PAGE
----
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History of level crossings

Network Rail is responsible for around 6,000 level crossings; some modern automatic barriers and some with a more traditional operation. Whatever the type, the reason they are there originates from the very earliest days of building the railway.

old photograph of a level crossing with barriers going up and a pedestrian, a bicyclist, and a motorist waiting to cross

The need for a crossing – where a road or footpath is crossed at the same level by the railway – began when the railway consisted of horses drawing cartloads of heavy minerals on wooden rails to stop them sinking into the mud. Gates were provided on these primitive railways to stop animals going onto the line when being herded over the crossing.

Different requirements for crossings

The advent of the modern railway and steam locomotives in the 1830s made level crossings much more commonplace and different types of crossings were developed which are still with us today. The ‘occupation crossing’ was provided where the railway crossed a private road and the ‘accommodation crossing’ was provided where a new line split a piece of private land in two. At these private crossings, the user was responsible for its safe use – both for their own safety and that of the railway. Where the railway crossed public footpaths they were provided with crossing stiles and public highways with gates. Arrangements for determining when it was safe to cross, the provision of gates and stiles as well as penalties for misuse were determined by each Act of Parliament authorising the railway to be built.

Standardisation for safety

From 1839 the Government introduced safety measures as well as standardisation for public level crossings. Where rail and public road crossed, the railway company had to provide gates that were kept closed across the road and operated by ‘good and proper persons’ to let road users pass. However in certain areas, particularly in the growing towns and cities, this was neither safe nor efficient and in 1842 the Board of Trade was given powers to authorise the gates being closed across the railway in certain areas. Over time – particularly after the introduction of road vehicles – it became usual for the gates to always be closed across the railway giving the road the right of way.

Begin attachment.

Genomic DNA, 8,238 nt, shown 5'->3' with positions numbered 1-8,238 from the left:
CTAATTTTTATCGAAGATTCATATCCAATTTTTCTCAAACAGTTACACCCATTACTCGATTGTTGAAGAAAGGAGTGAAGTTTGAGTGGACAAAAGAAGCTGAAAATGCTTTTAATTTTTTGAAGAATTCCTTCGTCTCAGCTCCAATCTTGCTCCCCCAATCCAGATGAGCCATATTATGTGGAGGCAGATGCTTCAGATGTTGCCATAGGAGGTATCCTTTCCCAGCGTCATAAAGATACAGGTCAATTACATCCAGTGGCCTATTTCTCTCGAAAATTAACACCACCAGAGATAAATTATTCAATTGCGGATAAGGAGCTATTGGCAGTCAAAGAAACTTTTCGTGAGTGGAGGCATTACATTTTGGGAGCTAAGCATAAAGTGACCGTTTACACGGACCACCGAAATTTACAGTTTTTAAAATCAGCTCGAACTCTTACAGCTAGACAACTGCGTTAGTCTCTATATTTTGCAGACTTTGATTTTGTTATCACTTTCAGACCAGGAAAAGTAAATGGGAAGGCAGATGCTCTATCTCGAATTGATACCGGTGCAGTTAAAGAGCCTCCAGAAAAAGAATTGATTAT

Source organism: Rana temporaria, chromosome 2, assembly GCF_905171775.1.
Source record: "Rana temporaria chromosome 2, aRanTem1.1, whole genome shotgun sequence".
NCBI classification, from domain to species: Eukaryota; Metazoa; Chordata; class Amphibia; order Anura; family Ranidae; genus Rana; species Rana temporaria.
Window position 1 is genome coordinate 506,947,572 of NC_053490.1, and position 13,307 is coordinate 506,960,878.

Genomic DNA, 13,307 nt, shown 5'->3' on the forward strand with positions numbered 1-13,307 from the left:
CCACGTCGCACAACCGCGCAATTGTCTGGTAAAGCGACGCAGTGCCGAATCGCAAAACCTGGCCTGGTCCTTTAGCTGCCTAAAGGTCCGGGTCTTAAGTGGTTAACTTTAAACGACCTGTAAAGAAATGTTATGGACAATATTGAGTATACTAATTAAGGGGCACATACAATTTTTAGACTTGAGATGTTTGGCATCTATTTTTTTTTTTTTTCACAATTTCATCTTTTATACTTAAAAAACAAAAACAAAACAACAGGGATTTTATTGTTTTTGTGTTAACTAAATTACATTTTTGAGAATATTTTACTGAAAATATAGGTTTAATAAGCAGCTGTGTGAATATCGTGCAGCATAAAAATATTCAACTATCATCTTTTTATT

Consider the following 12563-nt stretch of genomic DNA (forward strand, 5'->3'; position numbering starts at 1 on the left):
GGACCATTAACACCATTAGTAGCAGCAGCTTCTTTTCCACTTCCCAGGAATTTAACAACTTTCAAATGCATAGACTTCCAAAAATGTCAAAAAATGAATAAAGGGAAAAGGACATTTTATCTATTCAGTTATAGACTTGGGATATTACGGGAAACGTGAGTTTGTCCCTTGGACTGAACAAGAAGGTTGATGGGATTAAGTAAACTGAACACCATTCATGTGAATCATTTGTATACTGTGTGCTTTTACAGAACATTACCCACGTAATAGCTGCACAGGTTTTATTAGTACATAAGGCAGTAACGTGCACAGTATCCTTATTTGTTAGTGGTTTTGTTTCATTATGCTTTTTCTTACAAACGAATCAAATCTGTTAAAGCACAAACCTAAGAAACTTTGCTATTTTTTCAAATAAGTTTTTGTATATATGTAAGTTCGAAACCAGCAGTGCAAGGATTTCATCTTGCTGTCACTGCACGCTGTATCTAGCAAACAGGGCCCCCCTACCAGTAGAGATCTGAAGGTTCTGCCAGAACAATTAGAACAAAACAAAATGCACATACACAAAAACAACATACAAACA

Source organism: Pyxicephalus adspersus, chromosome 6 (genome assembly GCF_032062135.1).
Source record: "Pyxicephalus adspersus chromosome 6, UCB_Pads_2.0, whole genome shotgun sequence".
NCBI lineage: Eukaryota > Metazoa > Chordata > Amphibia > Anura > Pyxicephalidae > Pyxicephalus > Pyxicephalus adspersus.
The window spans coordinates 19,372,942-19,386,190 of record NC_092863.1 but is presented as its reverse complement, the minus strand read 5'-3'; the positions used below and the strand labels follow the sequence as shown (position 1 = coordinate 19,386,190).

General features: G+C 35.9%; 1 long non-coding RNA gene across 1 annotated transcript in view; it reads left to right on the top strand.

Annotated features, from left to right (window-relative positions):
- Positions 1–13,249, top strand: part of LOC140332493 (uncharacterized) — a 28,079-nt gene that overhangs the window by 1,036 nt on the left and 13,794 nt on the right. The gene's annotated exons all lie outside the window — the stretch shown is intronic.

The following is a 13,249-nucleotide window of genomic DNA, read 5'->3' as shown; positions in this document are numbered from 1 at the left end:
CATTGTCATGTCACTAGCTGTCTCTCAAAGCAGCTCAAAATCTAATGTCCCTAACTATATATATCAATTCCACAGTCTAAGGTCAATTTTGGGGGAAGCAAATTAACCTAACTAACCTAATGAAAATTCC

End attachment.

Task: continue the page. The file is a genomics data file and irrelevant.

As both rail and road traffic grew, the point at which they intersected became more of a problem for the authorities. Technology enabled level crossing gates to be interlocked with signalling which increased safety and reduced the need for separate crossing keepers. Where the supervision of a crossing was not linked to a signal box, the 1863 Railway Clauses Act required the railway companies to build accommodation for a permanent crossing keeper. However it also gave the Board of Trade powers to order a railway company to take the road either under or over the railway, rather than putting in a level crossing. Doing this voluntarily removed the ongoing requirement to provide accommodation and a salary; the railway companies quickly caught on and after 1863 new railway lines had very few level crossings.


Very little in the world of level crossings then changed for the next 100 years; after World War II the nationalised railway embraced modernisation but little attention was initially paid to level crossings. While the closure of lines reduced the overall numbers of crossings, the increasing use of road transport and the need to reduce the cost of running the railway put the issue of supervised gated level crossings on the Ministry of Transport’s agenda. They looked to the Continent where unsupervised automatic barriers had been used for a number of years. These crossings were linked to the local signal box by telephone and the half barriers – where only the approach side of the road is blocked – were lowered and raised when a passing train operated a treadle or track circuit on the line. Flashing road traffic signals and bells alerted road users to an approaching train. Automatic barriers were first introduced in 1961; this change in crossing equipment made a major change to the operating ethos of the railway as while the duty to control the risk at a level crossing remained with the railway, it now placed responsibility for the safe use of a public crossing on the road user. Then as now, the railway engaged in major publicity and educational campaigns to highlight the safe use of level crossings.

Don’t run the risk

Today, our roads and railways are busier than ever before. As a result, level crossings remain the single greatest risk to the safe and reliable operation of the network.  So where Network Rail can close a level crossing, we will.  As well as investing in high-profile publicity campaigns and education, Network Rail is also making crossing the railway safer by building footbridges, adding new barriers and introducing new technology such as obstacle detection. Every day in Britain level crossings continue to save lives on one of the busiest rail networks in the world.

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